Treatment should be supportive and directed towards specific symptoms. Administration of activated charcoal should be considered. Empty stomach by aspiration and lavage. Emetics may be tried if the patient is alert. Convulsions and marked CNS stimulation should be treated with parenteral diazepam.
Hypersensitivity to diphenhydramine or any ingredient in the product.
Asthma attack; narrow angle glaucoma; prostatic hypertrophy.
Stenosing peptic ulcer and pyloroduodenal obstructions predispose the patient to an increased risk of GI obstruction. Agents with anticholinergic properties such as diphenhydramine reduce the tone and motility of the GI tract and thus increase the risk of worsening/contributing to GI obstruction.
Bladder-neck obstruction; porphyria.
Do not use in premature infants and neonates.
Do not use in breastfeeding women.
Do not use in patients receiving antidepressant therapy.
Special Precautions
Diphenhydramine can cause marked drowsiness; it severely impairs driving performance in standard off the road tests. Patients should avoid driving or performing other tasks requiring complete mental alertness within 8 hours of ingestion.
Diphenhydramine should not be taken with other antihistamines, sedatives or tranquilizers except on medical advice.
Patients should be advised to avoid alcoholic beverages while taking this product. Alcohol potentiates the sedative effects of diphenhydramine.
Patients should be advised to avoid using diphenhydramine for self-medication for longer than 7 to 10 nights and to consult a physician if insomnia persists continuously for longer than two weeks because insomnia may be indicative of a serious underlying physical, emotional, or psychological condition requiring medical attention.
Do not use with any other product containing diphenhydramine, including topical formulations.
Caution should be exercised if given to patients with liver disease (the terminal half-life of diphenhydramine may be prolonged in cirrhotic patients), glaucoma, urinary retention, myasthenia gravis, seizure disorders, hyperthyroidism, cardiovascular disease, or hypertension.
Use in Children: As in adults, antihistamines may diminish mental alertness in children. In the young child, particularly, they may produce excitation.
Use in Elderly: Antihistamines are more likely to cause dizziness, sedation and hypotension in elderly patients.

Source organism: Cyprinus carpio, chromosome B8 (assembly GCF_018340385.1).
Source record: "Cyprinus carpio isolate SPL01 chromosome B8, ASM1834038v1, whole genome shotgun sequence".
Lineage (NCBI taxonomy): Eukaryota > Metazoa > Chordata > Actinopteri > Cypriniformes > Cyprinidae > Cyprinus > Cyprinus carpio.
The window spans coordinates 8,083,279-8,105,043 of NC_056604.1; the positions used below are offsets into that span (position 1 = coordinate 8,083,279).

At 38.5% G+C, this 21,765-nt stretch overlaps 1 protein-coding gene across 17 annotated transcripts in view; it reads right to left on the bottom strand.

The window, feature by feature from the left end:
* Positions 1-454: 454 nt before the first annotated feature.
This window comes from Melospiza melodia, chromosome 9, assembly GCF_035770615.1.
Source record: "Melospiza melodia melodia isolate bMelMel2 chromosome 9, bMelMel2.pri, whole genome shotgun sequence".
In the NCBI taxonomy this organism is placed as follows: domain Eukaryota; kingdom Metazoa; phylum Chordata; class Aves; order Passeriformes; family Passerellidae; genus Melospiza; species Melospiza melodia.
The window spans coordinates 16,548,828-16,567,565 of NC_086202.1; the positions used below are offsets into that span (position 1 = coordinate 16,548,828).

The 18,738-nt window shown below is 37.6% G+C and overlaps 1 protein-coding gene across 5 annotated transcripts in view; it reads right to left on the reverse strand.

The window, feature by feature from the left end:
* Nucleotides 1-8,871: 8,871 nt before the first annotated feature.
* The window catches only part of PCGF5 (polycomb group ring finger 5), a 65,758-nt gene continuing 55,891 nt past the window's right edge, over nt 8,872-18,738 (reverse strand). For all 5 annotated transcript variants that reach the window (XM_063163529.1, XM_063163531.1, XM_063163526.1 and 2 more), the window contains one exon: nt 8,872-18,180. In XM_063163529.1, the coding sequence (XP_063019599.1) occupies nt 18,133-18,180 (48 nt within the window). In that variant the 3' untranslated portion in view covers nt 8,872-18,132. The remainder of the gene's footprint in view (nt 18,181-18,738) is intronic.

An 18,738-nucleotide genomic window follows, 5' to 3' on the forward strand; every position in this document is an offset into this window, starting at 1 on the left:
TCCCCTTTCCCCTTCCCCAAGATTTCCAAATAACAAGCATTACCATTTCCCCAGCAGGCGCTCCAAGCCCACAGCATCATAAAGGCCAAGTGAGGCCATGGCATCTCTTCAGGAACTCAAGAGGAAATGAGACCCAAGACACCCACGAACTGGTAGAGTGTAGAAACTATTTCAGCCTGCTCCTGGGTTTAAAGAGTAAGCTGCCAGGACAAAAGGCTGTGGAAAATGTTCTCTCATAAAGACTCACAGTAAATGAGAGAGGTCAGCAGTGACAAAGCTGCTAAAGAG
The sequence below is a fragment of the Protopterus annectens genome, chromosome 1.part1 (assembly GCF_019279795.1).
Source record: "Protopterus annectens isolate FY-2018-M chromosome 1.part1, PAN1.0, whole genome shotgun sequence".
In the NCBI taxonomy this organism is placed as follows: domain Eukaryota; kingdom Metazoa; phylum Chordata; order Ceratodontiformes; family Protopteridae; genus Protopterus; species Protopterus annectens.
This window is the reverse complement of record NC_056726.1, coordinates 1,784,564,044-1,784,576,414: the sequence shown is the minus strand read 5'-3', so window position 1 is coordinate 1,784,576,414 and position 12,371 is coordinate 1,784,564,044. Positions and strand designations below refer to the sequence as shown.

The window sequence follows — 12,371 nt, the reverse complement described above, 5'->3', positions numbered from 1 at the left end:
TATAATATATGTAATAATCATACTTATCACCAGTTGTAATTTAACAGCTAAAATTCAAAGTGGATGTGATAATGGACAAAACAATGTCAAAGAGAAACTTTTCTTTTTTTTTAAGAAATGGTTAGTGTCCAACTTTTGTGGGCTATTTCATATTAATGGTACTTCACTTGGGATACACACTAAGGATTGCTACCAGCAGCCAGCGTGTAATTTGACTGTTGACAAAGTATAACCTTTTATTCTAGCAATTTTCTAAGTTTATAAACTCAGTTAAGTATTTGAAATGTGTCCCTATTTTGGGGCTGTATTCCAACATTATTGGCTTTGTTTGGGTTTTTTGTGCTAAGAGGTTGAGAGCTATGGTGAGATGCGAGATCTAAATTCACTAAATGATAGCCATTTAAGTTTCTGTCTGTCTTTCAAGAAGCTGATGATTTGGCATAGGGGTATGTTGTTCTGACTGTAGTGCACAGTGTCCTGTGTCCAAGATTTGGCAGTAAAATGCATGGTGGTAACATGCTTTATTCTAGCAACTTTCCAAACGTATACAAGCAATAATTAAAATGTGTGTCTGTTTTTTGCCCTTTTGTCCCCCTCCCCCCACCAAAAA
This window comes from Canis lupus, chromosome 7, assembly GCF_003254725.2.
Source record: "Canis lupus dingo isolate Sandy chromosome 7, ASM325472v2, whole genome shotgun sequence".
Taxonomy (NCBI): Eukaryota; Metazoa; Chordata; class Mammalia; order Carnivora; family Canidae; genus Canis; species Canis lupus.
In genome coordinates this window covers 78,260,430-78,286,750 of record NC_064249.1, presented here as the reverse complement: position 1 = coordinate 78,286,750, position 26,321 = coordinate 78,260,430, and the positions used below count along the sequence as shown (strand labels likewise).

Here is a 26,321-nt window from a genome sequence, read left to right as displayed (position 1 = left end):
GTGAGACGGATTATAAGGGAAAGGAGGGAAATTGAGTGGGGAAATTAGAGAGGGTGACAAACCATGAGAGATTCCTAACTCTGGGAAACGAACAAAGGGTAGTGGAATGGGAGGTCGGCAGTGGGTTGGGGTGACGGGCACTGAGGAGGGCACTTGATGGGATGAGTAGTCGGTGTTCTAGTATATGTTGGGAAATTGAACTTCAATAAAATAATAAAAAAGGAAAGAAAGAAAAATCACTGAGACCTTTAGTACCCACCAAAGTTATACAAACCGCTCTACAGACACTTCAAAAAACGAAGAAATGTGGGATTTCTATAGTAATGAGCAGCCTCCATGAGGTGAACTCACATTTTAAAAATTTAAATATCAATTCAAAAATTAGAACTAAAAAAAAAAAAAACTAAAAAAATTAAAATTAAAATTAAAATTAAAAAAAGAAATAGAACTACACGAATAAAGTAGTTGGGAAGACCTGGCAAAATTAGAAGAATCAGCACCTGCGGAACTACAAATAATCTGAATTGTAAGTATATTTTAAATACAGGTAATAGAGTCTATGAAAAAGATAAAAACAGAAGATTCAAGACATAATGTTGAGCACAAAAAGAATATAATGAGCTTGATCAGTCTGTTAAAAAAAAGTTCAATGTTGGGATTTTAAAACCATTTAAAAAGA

Use In Pregnancy & Lactation
Use in Pregnancy: Pregnancy Category B. There are no adequate and well-controlled studies in pregnant women. Therefore, diphenhydramine should be used in pregnancy only if the potential benefit justifies the potential risk to the fetus.
Use in Lactation: Diphenhydramine is excreted in human milk. Therefore, use of diphenhydramine when breastfeeding is not recommended.
Adverse Reactions
General: Fatigue, hypersensitivity reactions (e.g., bronchospasm, anaphylaxis and angioedema).
Cardiovascular: Tachycardia, palpitations, hypotension.
Gastrointestinal: Dry mouth, GI disturbance including nausea and vomiting, diarrhea.
Hematologic: Blood disorders.
Hepatic: Liver dysfunction.
Musculoskeletal: Muscle twitching, muscular weakness, myalgia.
Nervous System: Sedation, drowsiness, disturbance in attention, unsteadiness, dizziness, convulsions, headache, paresthesia, dyskinesia, confusion, paradoxical excitation (e.g., increased energy, restlessness, nervousness), incoordination, euphoria, extrapyramidal effects, depression, sleep disturbances, tremors.
Renal: Urinary difficulty, urinary retention, dysuria.
Respiratory: Thickening of bronchial secretions, tightness of chest, dyspnea.
Skin and Appendages: Rash, urticaria, photosensitivity reactions, sweating, hair loss.
Special Senses: Blurred vision, tinnitus.
Drug Interactions
Alcohol and Other CNS Depressants Including Barbiturates, Tranquilizers, Hypnotics, Sedatives, Antianxiety Agents, and Narcotic Analgesics: Have additive effects with antihistamines. Dosage adjustments of CNS depressants may be necessary to avoid profound CNS depression.
Monoamine Oxidase Inhibitors (MAOI) (Phenelzine, Tranylcypromine, Isocarboxazid, Furazolidone, Procarbazine): May prolong and intensify the anticholinergic and CNS depressant effects of diphenhydramine. Diphenhydramine should be used with caution wit MAOIs or within two weeks of stopping a MAOI.
Anticholinergic Drugs (e.g., Atropine): May potentiate diphenhydramine's anticholinergic side effects.
β-Blockers (Metoprolol, Carvedilol, Labetalol, Propranolol, Timolol): Diphenhydramine increases the plasma concentrations and cardiovascular effects of these drugs.
PAS (4-Aminosalicylic Acid): Diphenhydramine administration significantly reduces absorption of the antituberculosis agent PAS from the GI tract.
Store at temperatures not exceeding 30°C.
MIMS Class
Antihistamines & Antiallergics
ATC Classification
R06AA02 - diphenhydramine ; Belongs to the class of aminoalkyl ethers used as systemic antihistamines.
Cap 50 mg (white body and blue cap hard gelatin capsule) x 100's.